01 Irr ag – irrigated cropland
03 Non-irr ag – non-irrigated cropland
04 Irr grazing/meadow – irrigated pasture
05 Dry grazing – non-irrigated pasture
If the total acreage of your parcel is over five acres (5.01 ac. and over) you will fill out the OVER FIVE ACRES AGRICULTURAL APPLICATION. If your parcel is five acres or less (5.00 ac. and under), fill out the FIVE ACRES OR LESS AGRICULTURAL APPLICATION. Both applications can be found by clicking here.
The amount of acreage that qualifies for the grazing exemption is based on how much pasture is completely fenced and ready for livestock, and is currently being used or is in an active grazing rotation at the time of inspection. If you are unsure, use the measuring tool on KCWebMap.
When property is accepted into the agricultural program, it is classified as dry cropland, irrigated cropland, dry grazing, or irrigated grazing. There are a number of different assessment rates that apply to the land according to its ability to produce crops or grazing grasses. The value is calculated by multiplying the acres in the program by one of these rates, which are lower than the per acre rates for full market value, to obtain the taxable value. These rates are based on the income approach (potential income from the land), are provided by the State Tax Commission, and change each year. This program does not provide a true exemption but a reclassification according to the land's agricultural use. For more information on your savings, call the Timber and Agricultural Department 208.446.1526 or email us.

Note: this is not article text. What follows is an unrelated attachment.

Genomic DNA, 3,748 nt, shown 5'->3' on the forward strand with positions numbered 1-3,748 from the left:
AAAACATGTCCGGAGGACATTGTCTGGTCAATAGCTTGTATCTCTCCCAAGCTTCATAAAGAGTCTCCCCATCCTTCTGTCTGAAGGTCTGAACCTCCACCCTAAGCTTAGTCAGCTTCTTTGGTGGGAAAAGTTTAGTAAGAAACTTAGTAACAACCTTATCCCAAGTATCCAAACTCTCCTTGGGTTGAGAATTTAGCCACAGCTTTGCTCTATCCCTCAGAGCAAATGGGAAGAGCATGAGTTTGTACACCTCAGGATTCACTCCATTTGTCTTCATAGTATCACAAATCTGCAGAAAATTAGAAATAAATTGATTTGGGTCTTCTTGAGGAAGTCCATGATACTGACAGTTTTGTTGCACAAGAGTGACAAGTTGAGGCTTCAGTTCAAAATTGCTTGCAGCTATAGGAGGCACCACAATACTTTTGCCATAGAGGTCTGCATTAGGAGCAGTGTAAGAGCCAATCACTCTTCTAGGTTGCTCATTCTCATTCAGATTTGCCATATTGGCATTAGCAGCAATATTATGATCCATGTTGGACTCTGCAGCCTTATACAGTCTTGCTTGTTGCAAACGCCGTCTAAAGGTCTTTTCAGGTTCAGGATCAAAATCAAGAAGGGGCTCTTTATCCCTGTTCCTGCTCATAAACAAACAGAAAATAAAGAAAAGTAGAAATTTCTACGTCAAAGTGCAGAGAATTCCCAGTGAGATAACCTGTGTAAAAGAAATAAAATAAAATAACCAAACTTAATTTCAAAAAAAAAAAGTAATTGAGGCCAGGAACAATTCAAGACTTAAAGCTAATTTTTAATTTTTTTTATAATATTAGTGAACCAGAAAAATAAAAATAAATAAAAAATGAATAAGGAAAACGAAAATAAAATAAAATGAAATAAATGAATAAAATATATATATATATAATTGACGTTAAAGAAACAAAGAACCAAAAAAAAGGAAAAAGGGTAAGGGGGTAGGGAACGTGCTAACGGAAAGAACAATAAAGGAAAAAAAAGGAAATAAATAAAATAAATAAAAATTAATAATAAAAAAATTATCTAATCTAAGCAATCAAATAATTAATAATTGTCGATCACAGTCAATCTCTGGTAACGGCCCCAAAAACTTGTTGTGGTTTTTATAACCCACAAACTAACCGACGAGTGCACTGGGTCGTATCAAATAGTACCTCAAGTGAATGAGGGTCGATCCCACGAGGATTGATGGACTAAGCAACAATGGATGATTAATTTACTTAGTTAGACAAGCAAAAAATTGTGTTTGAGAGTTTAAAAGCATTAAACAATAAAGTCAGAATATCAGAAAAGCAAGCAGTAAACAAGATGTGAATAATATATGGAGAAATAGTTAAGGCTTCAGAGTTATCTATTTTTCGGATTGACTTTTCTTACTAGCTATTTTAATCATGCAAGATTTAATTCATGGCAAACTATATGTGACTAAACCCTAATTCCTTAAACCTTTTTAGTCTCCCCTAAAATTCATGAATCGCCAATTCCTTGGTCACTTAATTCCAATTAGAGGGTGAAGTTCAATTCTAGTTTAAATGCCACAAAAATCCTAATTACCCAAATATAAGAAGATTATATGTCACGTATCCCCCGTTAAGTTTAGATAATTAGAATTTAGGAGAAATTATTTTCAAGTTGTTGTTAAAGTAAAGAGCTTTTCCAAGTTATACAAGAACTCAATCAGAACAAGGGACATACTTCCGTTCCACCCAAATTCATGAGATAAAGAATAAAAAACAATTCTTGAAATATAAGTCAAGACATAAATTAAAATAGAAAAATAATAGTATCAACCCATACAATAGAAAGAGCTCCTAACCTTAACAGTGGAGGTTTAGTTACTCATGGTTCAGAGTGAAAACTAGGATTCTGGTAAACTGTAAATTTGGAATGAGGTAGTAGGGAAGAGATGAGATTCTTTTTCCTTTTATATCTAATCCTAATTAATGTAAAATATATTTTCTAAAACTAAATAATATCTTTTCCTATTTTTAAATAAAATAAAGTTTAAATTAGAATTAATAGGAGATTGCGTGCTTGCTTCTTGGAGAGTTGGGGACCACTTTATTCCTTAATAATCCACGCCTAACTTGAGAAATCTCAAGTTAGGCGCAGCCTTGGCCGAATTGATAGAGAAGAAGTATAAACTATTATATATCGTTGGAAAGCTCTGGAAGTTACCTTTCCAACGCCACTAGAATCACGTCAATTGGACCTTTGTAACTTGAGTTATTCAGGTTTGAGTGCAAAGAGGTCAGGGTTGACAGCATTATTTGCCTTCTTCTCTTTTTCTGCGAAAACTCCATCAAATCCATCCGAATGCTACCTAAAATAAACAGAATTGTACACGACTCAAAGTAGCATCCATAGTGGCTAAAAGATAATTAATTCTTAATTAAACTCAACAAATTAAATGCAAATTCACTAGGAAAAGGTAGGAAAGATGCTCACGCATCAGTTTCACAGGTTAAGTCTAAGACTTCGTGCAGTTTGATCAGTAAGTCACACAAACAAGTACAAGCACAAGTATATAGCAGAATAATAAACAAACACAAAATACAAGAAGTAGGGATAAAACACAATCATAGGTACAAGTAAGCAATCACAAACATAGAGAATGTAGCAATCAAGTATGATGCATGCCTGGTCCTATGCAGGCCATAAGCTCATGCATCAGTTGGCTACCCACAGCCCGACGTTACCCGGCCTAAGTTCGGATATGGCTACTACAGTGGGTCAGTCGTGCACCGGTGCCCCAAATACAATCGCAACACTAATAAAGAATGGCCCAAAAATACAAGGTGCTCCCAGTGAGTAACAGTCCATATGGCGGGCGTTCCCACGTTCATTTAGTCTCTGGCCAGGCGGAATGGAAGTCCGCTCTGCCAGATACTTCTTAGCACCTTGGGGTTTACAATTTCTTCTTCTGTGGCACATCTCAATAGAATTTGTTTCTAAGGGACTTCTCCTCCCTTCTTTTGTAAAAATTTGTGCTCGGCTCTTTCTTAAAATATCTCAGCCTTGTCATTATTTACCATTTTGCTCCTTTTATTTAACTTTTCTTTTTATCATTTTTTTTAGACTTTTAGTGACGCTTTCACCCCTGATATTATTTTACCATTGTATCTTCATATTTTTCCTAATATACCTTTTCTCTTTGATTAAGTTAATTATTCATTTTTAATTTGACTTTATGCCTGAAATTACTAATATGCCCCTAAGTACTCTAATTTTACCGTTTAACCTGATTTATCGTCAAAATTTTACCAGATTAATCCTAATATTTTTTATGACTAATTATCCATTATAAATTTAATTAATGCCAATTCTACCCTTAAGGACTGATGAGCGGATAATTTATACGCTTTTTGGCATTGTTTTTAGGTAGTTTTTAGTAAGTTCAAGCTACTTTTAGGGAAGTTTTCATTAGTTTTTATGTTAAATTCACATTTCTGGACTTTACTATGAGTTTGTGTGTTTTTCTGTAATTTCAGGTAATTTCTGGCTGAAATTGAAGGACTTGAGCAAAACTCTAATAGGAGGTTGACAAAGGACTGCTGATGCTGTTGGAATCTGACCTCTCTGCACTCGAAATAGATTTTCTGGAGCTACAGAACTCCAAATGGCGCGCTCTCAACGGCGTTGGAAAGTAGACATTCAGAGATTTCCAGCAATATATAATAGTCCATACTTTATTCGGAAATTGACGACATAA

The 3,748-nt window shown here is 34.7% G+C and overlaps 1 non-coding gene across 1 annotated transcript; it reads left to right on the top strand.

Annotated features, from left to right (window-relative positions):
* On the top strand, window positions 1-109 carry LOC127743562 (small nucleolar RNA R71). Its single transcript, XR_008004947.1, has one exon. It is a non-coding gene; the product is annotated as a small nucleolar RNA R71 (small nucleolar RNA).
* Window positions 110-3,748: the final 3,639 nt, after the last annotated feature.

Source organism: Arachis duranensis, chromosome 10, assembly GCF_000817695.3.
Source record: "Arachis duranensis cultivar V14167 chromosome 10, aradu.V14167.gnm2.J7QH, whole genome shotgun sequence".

Questions regarding these two programs can be answered by visiting the following links:
Conservation Reserve Program
Farm Service Agency
Landowners who participate in one of these programs are eligible for our agricultural exemption provided they include an up-to-date contract with their application.
You are required to show one of the following: copies of income tax returns with Form F-4 attached copies of cancelled checks. If you are unsure, the Timber and Agricultural Department 208.446.1526 or email us.
Contiguous means being in actual contact or touching along a boundary or at a point, except no area of land shall be considered not contiguous solely by reason of a roadway or other right-of-way.
You can find this information by searching your name or address in our Parcel Information Search webpage. Here you can find your deed, plat maps, AIN # and Parcel #.
In order to qualify for the exemption you must agree to have your parcel inspected by the agricultural appraiser to ensure compliance. Your phone number or email is required at initial application to allow the appraiser to give you notice prior to coming out and inspecting. This information is not public and will only be used for inspection purposes, information on accessing your parcel or if there are any problems or questions regarding your exemption.
Call the Timber and Agricultural Department 208.446.1526 or email us at email@example.com.